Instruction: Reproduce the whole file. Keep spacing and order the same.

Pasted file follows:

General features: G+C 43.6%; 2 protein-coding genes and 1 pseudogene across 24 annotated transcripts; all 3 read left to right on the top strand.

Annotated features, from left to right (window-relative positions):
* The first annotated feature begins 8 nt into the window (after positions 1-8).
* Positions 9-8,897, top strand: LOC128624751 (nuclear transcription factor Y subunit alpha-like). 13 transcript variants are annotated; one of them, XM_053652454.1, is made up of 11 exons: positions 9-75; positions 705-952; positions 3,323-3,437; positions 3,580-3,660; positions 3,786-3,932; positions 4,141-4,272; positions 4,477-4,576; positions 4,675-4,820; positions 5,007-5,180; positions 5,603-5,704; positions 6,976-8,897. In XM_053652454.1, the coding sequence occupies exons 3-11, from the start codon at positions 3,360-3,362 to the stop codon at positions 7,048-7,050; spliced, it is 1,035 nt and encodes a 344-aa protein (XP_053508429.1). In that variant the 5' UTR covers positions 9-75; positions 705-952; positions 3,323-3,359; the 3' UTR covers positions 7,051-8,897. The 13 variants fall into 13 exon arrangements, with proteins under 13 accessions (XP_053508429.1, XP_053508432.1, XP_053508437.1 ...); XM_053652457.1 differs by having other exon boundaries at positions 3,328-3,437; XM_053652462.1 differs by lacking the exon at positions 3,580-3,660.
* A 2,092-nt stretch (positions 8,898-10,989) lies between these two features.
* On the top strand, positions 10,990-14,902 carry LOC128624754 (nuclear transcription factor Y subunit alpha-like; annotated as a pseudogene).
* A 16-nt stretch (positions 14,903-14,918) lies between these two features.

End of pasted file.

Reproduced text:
General features: G+C 43.6%; 2 protein-coding genes and 1 pseudogene across 24 annotated transcripts; all 3 read left to right on the top strand.

Annotated features, from left to right (window-relative positions):
* The first annotated feature begins 8 nt into the window (after positions 1-8).
* Positions 9-8,897, top strand: LOC128624751 (nuclear transcription factor Y subunit alpha-like). 13 transcript variants are annotated; one of them, XM_053652454.1, is made up of 11 exons: positions 9-75; positions 705-952; positions 3,323-3,437; positions 3,580-3,660; positions 3,786-3,932; positions 4,141-4,272; positions 4,477-4,576; positions 4,675-4,820; positions 5,007-5,180; positions 5,603-5,704; positions 6,976-8,897. In XM_053652454.1, the coding sequence occupies exons 3-11, from the start codon at positions 3,360-3,362 to the stop codon at positions 7,048-7,050; spliced, it is 1,035 nt and encodes a 344-aa protein (XP_053508429.1). In that variant the 5' UTR covers positions 9-75; positions 705-952; positions 3,323-3,359; the 3' UTR covers positions 7,051-8,897. The 13 variants fall into 13 exon arrangements, with proteins under 13 accessions (XP_053508429.1, XP_053508432.1, XP_053508437.1 ...); XM_053652457.1 differs by having other exon boundaries at positions 3,328-3,437; XM_053652462.1 differs by lacking the exon at positions 3,580-3,660.
* A 2,092-nt stretch (positions 8,898-10,989) lies between these two features.
* On the top strand, positions 10,990-14,902 carry LOC128624754 (nuclear transcription factor Y subunit alpha-like; annotated as a pseudogene).
* A 16-nt stretch (positions 14,903-14,918) lies between these two features.